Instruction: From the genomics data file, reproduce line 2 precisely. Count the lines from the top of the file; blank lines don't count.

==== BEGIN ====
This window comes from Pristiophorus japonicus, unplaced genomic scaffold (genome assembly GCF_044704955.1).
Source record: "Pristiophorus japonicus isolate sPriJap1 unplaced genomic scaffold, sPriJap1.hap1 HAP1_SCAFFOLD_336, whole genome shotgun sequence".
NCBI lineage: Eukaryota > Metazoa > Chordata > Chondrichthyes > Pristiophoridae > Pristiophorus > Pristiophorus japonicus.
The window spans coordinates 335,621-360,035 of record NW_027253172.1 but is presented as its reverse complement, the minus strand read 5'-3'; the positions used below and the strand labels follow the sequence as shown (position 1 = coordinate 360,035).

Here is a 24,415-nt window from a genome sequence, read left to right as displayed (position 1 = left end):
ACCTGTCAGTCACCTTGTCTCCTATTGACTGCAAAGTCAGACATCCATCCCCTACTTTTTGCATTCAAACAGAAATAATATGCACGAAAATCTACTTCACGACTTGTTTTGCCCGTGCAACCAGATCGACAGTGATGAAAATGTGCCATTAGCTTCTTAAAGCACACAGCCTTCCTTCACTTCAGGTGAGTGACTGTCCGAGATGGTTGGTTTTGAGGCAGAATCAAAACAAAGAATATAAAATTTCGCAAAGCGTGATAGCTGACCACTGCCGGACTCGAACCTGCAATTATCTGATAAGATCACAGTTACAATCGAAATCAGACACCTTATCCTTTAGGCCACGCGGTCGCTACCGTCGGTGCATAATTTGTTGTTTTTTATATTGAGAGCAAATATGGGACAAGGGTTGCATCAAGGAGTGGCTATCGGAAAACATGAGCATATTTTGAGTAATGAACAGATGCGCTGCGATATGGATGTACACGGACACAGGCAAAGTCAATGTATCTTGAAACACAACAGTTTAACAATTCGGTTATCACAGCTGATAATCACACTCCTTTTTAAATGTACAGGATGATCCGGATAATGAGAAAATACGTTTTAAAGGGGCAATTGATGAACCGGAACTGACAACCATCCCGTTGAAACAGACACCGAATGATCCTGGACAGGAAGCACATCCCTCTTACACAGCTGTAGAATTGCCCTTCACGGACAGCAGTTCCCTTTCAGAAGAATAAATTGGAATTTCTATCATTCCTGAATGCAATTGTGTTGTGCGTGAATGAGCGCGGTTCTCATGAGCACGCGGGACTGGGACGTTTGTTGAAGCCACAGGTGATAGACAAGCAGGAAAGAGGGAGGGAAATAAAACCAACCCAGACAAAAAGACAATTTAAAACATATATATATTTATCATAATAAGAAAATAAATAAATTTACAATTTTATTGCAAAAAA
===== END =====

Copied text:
Source record: "Pristiophorus japonicus isolate sPriJap1 unplaced genomic scaffold, sPriJap1.hap1 HAP1_SCAFFOLD_336, whole genome shotgun sequence".